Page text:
Carrie Rodriguez gives it all she's got

Singer-songwriter-musician gets eclectic on new CD

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If you go:

What: Carrie Rodriguez, in concert.

When: 8 p.m. Feb. 24 for 21 and older.

Where: Mississippi Studios, 3939 N. Mississippi, Portland.

Cost: $18 to $20.

Information: 503-288-3895 or Mississippi Studios.

It would seem only natural that Carrie Rodriguez would have made the move into songwriting and being a solo artist in her own right after playing fiddle as a sideman for other artists.

After all, songwriting is in her blood — quite literally. She is the daughter of David Rodriguez, an acclaimed singer-songwriter who has released several albums.

But instead of making songwriting something Rodriguez wanted to pursue from a young age, she said the connection to her father actually made her hesitate to explore her songwriting talents.

"If you're the kid of someone who's known for what they do and they're really good at it, which my dad is — he's a very renown songwriter — you don't want to go there," Rodriguez said in a mid-January phone interview. "It's a little intimidating."

But her plans to be a sideman changed in 2001 when Rodriguez played the South By Southwest Music Festival in Austin, Texas, as a member of a band called Hayseed.

Chip Taylor (who wrote "Wild Thing" and "Angel of the Morning") saw her and offered to take Rodriguez on the road and under his wing.

This partnership led to three albums as a duo — "Let's Leave This Town" (2002), "The Trouble With Humans" (2003) and "Red Dog Tracks" (2004).

By that time, Taylor had already convinced Rodriguez to start singing, a move that revealed that she was a more than capable vocalist.

Taylor also encouraged Rodriguez to start writing songs. She had a few co-writes on the latter two albums with Taylor, and then stepped out as a solo act with her 2006 album, "Seven Angels on a Bicycle."

Still, Taylor was a major presence on "Seven Angels on a Bicycle," writing seven songs, co-writing four others with Rodriguez. The CD gained enough notice that Rodriguez landed a deal with major label EMI Records.

And on her next CD, 2008's "She Ain't Me," Taylor was not directly involved in songwriting or production, as EMI instead had Rodriguez write with such A-list songwriters as Gary Louris (of the Jayhawks), Dan Wilson and Mary Gauthier. She ended up co-writing all but one of the songs on "She Ain't Me," marking her full-on arrival as a solo artist.

But almost as quickly has Rodriguez had stepped up to the big leagues with her EMI deal, Rodriguez was dropped from the roster.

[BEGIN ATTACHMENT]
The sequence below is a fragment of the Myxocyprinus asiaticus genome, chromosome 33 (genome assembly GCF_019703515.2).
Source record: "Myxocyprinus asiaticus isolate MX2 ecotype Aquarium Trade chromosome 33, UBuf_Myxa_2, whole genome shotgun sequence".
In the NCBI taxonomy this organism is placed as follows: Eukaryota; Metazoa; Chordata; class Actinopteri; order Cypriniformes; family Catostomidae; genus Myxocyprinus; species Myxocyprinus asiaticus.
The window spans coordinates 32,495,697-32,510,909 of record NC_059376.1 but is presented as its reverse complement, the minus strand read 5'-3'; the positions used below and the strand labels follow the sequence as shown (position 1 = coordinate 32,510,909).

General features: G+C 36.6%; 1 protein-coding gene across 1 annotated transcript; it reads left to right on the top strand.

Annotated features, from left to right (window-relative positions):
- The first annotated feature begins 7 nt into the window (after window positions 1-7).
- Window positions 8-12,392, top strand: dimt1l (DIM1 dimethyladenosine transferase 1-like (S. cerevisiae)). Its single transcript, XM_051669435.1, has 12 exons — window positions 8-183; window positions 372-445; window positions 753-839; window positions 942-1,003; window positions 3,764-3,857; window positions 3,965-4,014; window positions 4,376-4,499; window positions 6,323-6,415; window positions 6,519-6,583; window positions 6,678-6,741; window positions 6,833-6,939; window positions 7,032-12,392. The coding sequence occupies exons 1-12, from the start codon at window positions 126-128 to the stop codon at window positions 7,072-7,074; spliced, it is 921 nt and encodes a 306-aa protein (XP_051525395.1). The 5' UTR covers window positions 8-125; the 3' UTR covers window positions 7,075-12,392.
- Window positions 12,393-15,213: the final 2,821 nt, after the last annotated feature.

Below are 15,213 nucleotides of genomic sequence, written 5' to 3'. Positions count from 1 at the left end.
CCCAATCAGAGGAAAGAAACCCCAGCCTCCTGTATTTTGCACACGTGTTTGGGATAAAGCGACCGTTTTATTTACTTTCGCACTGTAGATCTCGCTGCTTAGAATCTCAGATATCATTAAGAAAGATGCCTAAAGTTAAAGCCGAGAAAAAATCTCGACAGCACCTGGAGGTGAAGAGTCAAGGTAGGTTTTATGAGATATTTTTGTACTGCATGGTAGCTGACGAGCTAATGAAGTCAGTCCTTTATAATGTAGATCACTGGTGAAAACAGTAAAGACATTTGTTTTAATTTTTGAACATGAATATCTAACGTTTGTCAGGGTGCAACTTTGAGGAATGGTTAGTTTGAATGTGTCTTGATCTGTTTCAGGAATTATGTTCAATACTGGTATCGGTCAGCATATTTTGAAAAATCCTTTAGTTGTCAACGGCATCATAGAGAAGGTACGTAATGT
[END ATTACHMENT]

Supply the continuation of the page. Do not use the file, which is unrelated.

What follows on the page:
She realized it was a good time to step back, try to process all that had happened over the preceding seven years.

"So much of my early musical career was a whirlwind. It happened so quick," Rodriguez said. "It left me kind of just wanting to catch my breath and wondering, well, I've enjoyed all of this, but what is truly my voice, when it's not being influenced by these amazing songwriters and record label executives who are hoping for me to have a hit. I needed some time to figure out what it all meant."

She bought herself some time by doing a covers record, "Love And Circumstance," which helped her reconnect with her musical roots and figure out her next step as a songwriter and solo artist.

With "Give Me All You Got," Rodriguez returns sounding more confident, and interestingly enough, more willing to stretch beyond her roots in folk and country. There are still elements of the acoustic-leaning folk of her earlier work, but Rodriguez works with a larger instrumental and stylistic palette here. "Devil In Mind," one of a pair of songs Rodriguez co-wrote with Taylor, is a gritty, spirited tune with a bluesy chorus and bits of rock and folk elsewhere. "I Cry For Love" is an edgy vocal tour de force that combines blues, rock and country. The gently swinging "Tragic" has a bit of torch song jazz in its smoky late-night sound.

"I think I have a lot of different genres that come out of me," Rodriguez said. "And I love having the freedom to let them come out. I no longer feel afraid to let something sound country if that's the way it comes out. But I also, at the same time, think the new album really runs the gamut of styles. Some of those songs came out sounding like really odd little indie pop ditties or something. That's just how they came out."

On her first tour in support of "Give Me All You Got," Rodriguez is having to give songs from the new album and her back catalog a face-lift. That's because she's touring only with multi-instrumentalist Luke Jacobs (a featured player on "Give Me All You Got"), so much of the instrumentation used on her albums is missing for this tour.

That's no problem for Rodriguez, who says the variety of instruments she and Jacobs play keeps things fresh and the two relish the opportunity to reinvent the songs on stage.

"It's really fun for me to find new, fresh arrangements, of both the new and the older stuff," she said. "When you have (just) two people, the music is very elastic. We can really take liberties that you can't take when you have drums. So we can stretch solos out in different ways, change tempos. Usually it sounds good."